Serving Up Richard
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Serving Up Richard
Meet Glory and Everett Hutchins...maybe you've already met them. They live in a neighborhood very much like yours, except they have a little secret. Everett (Jude Ciccolella) and Glory (Susan Priver) are active cannibals. And their lifestyle presents some practical challenges: like how do you get those necessary provisions? Meet Richard Reubens...perhaps you've met him too. A mid-level Wall Street investment specialist, Richard (Ross McCall) was transferred to the LA offices under some murky circumstances. When Richard answers an ad selling a vintage Mustang, he unwittingly winds up… More

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Rotten Tomatoes Score: 22%

Critic Reviews from Rotten Tomatoes

"Ultimately "Serving Up Richard" feels about as substantial as a Happy Meal (which this poor guy assuredly is not)."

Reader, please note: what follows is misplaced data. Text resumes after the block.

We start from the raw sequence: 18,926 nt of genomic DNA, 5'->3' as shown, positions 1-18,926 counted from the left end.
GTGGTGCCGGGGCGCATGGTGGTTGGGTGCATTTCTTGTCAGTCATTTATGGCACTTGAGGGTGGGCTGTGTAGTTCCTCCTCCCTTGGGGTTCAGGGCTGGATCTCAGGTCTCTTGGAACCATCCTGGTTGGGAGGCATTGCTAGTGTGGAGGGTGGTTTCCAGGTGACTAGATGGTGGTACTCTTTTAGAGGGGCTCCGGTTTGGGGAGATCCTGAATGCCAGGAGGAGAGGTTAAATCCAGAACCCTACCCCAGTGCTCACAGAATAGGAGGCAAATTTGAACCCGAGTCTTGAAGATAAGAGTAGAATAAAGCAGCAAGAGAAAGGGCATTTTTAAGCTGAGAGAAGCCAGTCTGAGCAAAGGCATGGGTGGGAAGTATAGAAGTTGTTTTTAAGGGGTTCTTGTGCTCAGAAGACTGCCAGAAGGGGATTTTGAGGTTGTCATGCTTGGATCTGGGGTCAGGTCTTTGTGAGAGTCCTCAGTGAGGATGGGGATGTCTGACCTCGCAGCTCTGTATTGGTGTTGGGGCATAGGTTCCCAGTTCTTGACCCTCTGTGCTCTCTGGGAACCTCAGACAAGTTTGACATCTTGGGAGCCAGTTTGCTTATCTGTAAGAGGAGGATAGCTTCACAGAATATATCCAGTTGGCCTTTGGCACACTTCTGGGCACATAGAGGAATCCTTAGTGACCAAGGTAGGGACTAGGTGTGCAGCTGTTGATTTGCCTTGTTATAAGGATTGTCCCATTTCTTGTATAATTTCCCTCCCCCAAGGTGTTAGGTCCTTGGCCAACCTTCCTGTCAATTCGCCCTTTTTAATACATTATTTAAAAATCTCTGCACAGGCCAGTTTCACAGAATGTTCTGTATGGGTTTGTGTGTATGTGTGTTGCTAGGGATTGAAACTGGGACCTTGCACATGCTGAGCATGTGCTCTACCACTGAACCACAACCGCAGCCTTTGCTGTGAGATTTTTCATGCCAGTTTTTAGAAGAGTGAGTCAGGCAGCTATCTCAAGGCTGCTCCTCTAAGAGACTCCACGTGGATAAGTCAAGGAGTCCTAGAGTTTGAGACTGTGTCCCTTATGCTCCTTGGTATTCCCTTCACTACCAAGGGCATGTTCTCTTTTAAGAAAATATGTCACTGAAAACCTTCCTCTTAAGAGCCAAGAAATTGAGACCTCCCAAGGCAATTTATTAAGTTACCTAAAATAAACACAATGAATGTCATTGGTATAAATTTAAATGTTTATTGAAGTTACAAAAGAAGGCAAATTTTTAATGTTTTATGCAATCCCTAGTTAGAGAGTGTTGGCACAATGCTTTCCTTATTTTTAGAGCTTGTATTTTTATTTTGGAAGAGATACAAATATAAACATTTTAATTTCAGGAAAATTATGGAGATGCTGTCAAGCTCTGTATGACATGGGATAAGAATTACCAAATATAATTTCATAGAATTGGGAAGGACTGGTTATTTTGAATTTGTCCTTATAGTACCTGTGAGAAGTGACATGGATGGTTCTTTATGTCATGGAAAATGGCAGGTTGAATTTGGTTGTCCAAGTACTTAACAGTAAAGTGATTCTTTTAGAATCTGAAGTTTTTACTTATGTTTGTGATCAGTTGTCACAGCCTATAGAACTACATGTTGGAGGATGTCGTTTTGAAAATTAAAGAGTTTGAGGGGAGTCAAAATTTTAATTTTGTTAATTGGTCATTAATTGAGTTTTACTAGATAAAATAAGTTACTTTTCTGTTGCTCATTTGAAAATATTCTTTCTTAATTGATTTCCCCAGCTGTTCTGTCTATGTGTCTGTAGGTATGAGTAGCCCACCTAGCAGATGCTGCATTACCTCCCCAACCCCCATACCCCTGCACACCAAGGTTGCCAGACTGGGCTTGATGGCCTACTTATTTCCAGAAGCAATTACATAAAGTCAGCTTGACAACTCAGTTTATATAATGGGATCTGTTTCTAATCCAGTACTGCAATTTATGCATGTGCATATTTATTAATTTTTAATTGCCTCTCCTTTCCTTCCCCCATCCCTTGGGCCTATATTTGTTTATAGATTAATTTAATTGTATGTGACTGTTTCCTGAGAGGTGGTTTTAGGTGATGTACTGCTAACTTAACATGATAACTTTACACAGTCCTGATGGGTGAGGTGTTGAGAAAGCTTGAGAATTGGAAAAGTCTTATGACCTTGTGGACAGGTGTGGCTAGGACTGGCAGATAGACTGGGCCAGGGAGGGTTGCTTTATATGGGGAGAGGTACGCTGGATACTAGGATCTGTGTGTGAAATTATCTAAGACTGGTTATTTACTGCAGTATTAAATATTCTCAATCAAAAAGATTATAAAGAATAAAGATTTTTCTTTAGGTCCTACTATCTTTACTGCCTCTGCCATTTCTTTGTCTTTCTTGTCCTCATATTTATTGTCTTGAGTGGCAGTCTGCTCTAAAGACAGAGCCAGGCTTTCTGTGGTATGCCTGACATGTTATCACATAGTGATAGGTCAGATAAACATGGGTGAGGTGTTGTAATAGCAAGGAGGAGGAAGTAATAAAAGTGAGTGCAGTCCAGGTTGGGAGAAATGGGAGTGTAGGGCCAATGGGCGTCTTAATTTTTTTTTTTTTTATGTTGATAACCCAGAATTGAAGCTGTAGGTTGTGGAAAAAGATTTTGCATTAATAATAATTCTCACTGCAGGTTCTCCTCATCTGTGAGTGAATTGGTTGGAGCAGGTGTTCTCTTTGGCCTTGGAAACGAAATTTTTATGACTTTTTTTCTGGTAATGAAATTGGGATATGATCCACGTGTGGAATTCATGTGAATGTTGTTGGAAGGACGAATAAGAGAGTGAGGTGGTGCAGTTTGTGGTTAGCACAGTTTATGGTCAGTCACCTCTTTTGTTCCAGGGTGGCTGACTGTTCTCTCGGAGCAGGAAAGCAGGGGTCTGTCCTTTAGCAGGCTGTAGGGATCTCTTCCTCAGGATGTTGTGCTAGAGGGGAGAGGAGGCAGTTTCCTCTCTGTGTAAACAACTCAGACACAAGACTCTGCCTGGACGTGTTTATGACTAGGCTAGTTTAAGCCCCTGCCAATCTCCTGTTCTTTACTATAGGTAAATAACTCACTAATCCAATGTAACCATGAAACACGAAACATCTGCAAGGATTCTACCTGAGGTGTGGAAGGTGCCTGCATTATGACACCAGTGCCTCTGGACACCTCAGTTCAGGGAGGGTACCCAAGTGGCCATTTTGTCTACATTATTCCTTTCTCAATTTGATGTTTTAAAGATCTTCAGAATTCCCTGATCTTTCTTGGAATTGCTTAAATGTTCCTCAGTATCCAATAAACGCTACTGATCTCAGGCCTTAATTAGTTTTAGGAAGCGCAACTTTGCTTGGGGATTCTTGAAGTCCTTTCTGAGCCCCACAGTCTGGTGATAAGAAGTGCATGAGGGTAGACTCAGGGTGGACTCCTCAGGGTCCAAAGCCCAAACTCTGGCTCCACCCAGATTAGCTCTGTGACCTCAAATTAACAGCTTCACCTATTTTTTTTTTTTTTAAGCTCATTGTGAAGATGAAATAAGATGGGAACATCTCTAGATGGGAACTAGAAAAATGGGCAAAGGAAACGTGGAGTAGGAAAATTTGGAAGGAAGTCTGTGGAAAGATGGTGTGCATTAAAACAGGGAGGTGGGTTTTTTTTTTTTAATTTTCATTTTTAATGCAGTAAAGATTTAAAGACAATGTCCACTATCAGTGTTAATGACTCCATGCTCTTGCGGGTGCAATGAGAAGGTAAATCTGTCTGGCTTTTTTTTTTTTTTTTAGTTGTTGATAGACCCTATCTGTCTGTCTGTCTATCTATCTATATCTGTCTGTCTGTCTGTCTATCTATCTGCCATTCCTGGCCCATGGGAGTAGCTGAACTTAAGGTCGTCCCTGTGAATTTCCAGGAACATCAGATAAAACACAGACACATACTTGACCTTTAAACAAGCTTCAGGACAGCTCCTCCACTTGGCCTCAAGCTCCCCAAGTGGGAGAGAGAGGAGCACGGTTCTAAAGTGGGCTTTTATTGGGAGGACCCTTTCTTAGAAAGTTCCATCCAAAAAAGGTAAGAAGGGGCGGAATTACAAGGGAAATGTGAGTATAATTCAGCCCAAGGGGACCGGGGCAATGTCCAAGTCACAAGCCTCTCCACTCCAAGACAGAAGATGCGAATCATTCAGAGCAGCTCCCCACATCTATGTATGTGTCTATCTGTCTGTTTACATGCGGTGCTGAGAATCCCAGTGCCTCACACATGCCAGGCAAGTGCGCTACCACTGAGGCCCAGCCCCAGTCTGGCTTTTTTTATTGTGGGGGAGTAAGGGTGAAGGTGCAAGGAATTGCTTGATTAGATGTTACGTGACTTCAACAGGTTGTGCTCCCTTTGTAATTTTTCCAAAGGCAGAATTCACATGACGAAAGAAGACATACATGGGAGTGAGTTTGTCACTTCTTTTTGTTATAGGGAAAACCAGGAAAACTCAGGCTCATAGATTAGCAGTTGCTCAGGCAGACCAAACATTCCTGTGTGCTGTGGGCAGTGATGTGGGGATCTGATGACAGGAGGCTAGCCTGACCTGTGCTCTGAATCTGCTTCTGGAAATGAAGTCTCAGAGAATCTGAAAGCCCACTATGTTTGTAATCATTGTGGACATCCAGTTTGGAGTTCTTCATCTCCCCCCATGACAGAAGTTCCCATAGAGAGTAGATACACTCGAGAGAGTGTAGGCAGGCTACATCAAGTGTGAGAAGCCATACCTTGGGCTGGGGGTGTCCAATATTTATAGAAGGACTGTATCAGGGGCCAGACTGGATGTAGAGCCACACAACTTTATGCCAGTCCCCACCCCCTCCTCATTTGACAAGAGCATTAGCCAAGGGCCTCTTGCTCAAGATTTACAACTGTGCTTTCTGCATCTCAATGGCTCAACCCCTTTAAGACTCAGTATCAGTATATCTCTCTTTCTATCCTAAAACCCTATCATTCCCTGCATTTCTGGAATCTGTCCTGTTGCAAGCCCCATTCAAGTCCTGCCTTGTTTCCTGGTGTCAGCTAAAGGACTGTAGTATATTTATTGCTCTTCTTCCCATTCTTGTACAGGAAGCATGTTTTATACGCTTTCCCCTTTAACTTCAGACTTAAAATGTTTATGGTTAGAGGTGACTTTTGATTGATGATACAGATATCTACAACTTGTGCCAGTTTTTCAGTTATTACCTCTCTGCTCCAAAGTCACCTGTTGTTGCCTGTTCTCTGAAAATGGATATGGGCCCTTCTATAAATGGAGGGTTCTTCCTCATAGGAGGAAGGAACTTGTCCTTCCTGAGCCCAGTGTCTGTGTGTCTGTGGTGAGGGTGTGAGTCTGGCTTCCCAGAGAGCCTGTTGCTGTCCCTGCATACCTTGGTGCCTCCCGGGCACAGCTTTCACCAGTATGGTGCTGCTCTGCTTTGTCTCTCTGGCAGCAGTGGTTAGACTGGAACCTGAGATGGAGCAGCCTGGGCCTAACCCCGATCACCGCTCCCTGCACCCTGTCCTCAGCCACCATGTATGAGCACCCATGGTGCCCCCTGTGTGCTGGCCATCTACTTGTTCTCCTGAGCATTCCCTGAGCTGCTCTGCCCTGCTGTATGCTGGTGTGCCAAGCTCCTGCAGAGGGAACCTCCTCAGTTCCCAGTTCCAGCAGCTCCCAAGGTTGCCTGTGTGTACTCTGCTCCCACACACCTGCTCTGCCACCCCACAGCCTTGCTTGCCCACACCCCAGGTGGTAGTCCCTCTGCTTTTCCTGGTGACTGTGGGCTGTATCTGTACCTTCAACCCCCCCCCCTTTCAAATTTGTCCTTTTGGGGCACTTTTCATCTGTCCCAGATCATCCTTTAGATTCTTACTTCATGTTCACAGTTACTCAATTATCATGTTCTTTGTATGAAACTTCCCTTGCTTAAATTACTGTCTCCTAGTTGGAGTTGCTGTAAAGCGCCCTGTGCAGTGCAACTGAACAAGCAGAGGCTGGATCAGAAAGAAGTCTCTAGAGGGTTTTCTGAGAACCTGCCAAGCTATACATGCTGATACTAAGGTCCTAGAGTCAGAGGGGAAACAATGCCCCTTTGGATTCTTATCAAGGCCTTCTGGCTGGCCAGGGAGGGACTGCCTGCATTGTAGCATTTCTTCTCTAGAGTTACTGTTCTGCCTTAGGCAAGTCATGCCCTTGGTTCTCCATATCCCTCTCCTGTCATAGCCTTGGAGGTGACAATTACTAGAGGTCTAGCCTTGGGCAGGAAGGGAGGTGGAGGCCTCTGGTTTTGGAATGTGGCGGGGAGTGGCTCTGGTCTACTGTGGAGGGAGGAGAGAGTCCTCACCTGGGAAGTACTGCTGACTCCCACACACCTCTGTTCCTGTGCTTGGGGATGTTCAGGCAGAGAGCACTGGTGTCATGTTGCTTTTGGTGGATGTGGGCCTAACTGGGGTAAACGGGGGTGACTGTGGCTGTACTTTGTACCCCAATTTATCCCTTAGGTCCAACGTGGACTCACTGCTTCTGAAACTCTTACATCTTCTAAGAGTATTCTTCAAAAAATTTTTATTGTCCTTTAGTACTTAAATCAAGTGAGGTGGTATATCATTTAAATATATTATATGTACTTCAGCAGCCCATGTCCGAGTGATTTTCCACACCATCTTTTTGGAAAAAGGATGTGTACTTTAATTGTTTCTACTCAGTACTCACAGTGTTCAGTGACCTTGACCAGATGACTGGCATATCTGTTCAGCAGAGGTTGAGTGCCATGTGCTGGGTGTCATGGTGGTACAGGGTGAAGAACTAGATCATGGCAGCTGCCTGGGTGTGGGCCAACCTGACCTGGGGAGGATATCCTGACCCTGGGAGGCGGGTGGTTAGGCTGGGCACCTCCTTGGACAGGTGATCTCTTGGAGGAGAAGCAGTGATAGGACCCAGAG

‑ Sara Stewart, New York Post
"Glory's inconsistent characterization defeats rather than builds tension, and the tepid soon gives way to the ridiculous ..."
‑ Andrew Schenker, Village Voice
"something of a mixed bag of an apparently whimsical film title and concept, some over-the-top gory images, and a serious conflict of attitudes and acting."
‑ Mark R. Leeper, Mark Leeper's Reviews
"Mr. McCall spends most of the film in a cell, but he does a fine job of keeping his character interesting."
‑ Neil Genzlinger, New York Times
"A tepid domestic hostage drama with the additional elemental garnish of cannibalism, Serving Up Richard is a silly, yawning bore."
‑ Brent Simon,
"After a promising first hour filled with suspense and clever dark comedy, it sinks into implausibility, silliness and banality. Its bite could use sharper teeth."
‑ Avi Offer, NYC Movie Guru
"[It] forgets a vital piece of the equation: Jokes work better when they're funny."
‑ Ian Buckwalter, NPR
"Do we really need another cannibal movie? A minor mess, Serving Up Richard is almost indigestible."
‑ Eric Monder, Film Journal International
"After a promising entrapment scene that offers some casually eerie narrative details, the film collapses, lurching awkwardly between a variety of tones and intentions."
‑ Chuck Bowen, Slant Magazine
More reviews for Serving Up Richard on Rotten Tomatoes